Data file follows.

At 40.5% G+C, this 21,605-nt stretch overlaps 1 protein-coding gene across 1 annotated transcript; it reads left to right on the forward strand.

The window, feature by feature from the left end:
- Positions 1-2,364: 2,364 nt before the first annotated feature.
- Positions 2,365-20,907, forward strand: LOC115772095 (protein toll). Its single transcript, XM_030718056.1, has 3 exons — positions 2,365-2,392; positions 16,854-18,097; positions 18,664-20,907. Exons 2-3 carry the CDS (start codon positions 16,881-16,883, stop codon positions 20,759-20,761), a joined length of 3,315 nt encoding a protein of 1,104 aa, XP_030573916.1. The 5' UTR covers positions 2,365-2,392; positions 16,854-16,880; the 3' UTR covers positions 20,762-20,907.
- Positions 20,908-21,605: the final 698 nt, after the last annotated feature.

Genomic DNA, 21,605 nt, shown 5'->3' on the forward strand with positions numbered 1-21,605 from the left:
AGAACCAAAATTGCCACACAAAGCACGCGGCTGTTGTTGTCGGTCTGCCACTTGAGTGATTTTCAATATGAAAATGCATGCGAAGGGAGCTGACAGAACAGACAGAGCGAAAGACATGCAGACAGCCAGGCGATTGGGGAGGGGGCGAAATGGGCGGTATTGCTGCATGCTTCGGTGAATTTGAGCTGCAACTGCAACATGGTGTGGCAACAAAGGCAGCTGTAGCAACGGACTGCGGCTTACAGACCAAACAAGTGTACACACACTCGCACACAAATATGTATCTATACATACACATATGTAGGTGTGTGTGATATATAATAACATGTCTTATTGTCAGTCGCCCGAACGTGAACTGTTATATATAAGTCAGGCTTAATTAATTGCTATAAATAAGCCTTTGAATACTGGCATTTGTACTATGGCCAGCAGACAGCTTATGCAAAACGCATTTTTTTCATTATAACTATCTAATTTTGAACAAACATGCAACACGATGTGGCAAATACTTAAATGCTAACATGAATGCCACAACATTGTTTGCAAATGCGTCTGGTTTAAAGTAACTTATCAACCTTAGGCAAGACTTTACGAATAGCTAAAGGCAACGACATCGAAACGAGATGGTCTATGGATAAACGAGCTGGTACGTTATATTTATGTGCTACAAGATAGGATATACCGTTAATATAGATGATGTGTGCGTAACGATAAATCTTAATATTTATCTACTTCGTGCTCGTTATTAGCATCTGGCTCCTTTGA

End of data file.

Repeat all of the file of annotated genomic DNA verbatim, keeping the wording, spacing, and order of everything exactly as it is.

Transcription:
At 40.5% G+C, this 21,605-nt stretch overlaps 1 protein-coding gene across 1 annotated transcript; it reads left to right on the forward strand.

The window, feature by feature from the left end:
- Positions 1-2,364: 2,364 nt before the first annotated feature.
- Positions 2,365-20,907, forward strand: LOC115772095 (protein toll). Its single transcript, XM_030718056.1, has 3 exons — positions 2,365-2,392; positions 16,854-18,097; positions 18,664-20,907. Exons 2-3 carry the CDS (start codon positions 16,881-16,883, stop codon positions 20,759-20,761), a joined length of 3,315 nt encoding a protein of 1,104 aa, XP_030573916.1. The 5' UTR covers positions 2,365-2,392; positions 16,854-16,880; the 3' UTR covers positions 20,762-20,907.
- Positions 20,908-21,605: the final 698 nt, after the last annotated feature.

Genomic DNA, 21,605 nt, shown 5'->3' on the forward strand with positions numbered 1-21,605 from the left:
AGAACCAAAATTGCCACACAAAGCACGCGGCTGTTGTTGTCGGTCTGCCACTTGAGTGATTTTCAATATGAAAATGCATGCGAAGGGAGCTGACAGAACAGACAGAGCGAAAGACATGCAGACAGCCAGGCGATTGGGGAGGGGGCGAAATGGGCGGTATTGCTGCATGCTTCGGTGAATTTGAGCTGCAACTGCAACATGGTGTGGCAACAAAGGCAGCTGTAGCAACGGACTGCGGCTTACAGACCAAACAAGTGTACACACACTCGCACACAAATATGTATCTATACATACACATATGTAGGTGTGTGTGATATATAATAACATGTCTTATTGTCAGTCGCCCGAACGTGAACTGTTATATATAAGTCAGGCTTAATTAATTGCTATAAATAAGCCTTTGAATACTGGCATTTGTACTATGGCCAGCAGACAGCTTATGCAAAACGCATTTTTTTCATTATAACTATCTAATTTTGAACAAACATGCAACACGATGTGGCAAATACTTAAATGCTAACATGAATGCCACAACATTGTTTGCAAATGCGTCTGGTTTAAAGTAACTTATCAACCTTAGGCAAGACTTTACGAATAGCTAAAGGCAACGACATCGAAACGAGATGGTCTATGGATAAACGAGCTGGTACGTTATATTTATGTGCTACAAGATAGGATATACCGTTAATATAGATGATGTGTGCGTAACGATAAATCTTAATATTTATCTACTTCGTGCTCGTTATTAGCATCTGGCTCCTTTGA